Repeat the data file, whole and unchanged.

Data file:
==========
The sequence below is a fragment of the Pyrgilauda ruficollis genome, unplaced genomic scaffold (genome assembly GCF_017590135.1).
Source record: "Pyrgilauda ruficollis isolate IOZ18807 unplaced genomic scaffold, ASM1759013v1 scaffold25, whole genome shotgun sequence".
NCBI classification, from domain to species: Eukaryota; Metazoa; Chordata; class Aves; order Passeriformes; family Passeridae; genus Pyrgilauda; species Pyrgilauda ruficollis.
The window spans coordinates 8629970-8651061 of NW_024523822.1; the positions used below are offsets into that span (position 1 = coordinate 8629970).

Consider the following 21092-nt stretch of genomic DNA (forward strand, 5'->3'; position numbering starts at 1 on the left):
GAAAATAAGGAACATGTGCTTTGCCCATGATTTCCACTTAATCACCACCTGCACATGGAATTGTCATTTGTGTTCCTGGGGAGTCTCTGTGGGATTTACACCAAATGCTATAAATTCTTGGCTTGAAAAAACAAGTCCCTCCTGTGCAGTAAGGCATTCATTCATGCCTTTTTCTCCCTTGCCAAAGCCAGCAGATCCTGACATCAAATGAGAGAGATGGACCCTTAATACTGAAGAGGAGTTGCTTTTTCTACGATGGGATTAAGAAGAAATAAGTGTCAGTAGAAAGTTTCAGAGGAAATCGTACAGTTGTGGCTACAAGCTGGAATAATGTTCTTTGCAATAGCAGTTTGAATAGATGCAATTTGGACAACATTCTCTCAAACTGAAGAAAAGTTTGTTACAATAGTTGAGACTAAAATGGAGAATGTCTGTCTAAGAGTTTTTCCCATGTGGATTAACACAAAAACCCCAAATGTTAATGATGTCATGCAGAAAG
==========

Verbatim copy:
The sequence below is a fragment of the Pyrgilauda ruficollis genome, unplaced genomic scaffold (genome assembly GCF_017590135.1).
Source record: "Pyrgilauda ruficollis isolate IOZ18807 unplaced genomic scaffold, ASM1759013v1 scaffold25, whole genome shotgun sequence".
NCBI classification, from domain to species: Eukaryota; Metazoa; Chordata; class Aves; order Passeriformes; family Passeridae; genus Pyrgilauda; species Pyrgilauda ruficollis.
The window spans coordinates 8629970-8651061 of NW_024523822.1; the positions used below are offsets into that span (position 1 = coordinate 8629970).

Consider the following 21092-nt stretch of genomic DNA (forward strand, 5'->3'; position numbering starts at 1 on the left):
GAAAATAAGGAACATGTGCTTTGCCCATGATTTCCACTTAATCACCACCTGCACATGGAATTGTCATTTGTGTTCCTGGGGAGTCTCTGTGGGATTTACACCAAATGCTATAAATTCTTGGCTTGAAAAAACAAGTCCCTCCTGTGCAGTAAGGCATTCATTCATGCCTTTTTCTCCCTTGCCAAAGCCAGCAGATCCTGACATCAAATGAGAGAGATGGACCCTTAATACTGAAGAGGAGTTGCTTTTTCTACGATGGGATTAAGAAGAAATAAGTGTCAGTAGAAAGTTTCAGAGGAAATCGTACAGTTGTGGCTACAAGCTGGAATAATGTTCTTTGCAATAGCAGTTTGAATAGATGCAATTTGGACAACATTCTCTCAAACTGAAGAAAAGTTTGTTACAATAGTTGAGACTAAAATGGAGAATGTCTGTCTAAGAGTTTTTCCCATGTGGATTAACACAAAAACCCCAAATGTTAATGATGTCATGCAGAAAG